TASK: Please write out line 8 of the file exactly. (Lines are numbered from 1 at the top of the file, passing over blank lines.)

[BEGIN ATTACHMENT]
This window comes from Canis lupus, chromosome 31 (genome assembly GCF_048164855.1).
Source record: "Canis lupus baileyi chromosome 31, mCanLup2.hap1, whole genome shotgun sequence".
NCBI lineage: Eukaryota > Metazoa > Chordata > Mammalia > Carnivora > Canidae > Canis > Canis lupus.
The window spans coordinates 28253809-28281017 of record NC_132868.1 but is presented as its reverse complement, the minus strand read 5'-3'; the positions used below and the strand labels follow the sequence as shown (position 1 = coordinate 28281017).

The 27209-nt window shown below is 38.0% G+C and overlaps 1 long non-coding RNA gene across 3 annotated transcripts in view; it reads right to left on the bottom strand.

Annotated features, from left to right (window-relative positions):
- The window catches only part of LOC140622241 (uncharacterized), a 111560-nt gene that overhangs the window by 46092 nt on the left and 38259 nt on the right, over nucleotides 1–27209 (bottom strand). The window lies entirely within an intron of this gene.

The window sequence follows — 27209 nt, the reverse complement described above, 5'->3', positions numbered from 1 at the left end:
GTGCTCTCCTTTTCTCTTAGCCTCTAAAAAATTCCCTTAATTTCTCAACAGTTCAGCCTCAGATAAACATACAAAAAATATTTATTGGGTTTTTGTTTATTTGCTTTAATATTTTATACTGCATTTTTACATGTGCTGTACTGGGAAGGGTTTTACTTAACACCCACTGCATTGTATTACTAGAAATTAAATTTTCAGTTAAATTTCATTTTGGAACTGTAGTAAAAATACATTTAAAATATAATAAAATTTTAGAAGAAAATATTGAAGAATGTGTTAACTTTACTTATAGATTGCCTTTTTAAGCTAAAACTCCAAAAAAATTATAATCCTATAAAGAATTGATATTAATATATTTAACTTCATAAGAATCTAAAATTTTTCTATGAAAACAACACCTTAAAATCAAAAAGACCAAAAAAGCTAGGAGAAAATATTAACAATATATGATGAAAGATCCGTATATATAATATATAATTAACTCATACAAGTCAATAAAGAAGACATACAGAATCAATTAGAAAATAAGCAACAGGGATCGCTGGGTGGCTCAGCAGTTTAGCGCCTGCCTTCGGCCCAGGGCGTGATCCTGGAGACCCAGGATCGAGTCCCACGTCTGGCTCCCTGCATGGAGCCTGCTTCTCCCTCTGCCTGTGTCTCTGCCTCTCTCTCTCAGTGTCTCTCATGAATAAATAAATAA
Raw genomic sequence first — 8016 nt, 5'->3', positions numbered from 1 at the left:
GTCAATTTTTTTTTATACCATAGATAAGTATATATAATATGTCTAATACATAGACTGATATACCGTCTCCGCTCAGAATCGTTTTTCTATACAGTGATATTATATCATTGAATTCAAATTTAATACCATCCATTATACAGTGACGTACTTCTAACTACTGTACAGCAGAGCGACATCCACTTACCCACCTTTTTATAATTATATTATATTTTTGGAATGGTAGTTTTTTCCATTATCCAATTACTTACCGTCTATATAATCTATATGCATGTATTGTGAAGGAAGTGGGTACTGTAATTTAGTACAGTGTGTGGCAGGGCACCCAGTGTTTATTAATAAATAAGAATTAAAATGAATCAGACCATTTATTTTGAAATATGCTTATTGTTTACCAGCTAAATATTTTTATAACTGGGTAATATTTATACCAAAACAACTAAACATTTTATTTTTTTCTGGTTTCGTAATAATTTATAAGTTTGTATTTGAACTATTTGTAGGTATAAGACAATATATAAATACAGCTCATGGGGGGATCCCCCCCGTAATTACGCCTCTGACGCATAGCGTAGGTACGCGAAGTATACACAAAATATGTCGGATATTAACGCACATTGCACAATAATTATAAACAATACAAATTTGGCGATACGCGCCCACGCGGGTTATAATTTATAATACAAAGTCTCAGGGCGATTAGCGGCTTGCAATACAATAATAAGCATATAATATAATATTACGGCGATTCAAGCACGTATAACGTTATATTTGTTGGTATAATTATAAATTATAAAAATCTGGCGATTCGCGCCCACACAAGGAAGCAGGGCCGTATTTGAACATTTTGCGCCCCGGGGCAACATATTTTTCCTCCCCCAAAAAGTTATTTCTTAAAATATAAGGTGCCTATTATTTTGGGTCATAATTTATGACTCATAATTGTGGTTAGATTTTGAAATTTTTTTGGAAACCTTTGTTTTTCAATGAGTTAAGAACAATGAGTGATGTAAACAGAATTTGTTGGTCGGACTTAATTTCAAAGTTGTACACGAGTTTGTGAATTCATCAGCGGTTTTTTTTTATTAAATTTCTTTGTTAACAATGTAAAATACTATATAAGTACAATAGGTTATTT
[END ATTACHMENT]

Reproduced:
The window sequence follows — 27209 nt, the reverse complement described above, 5'->3', positions numbered from 1 at the left end: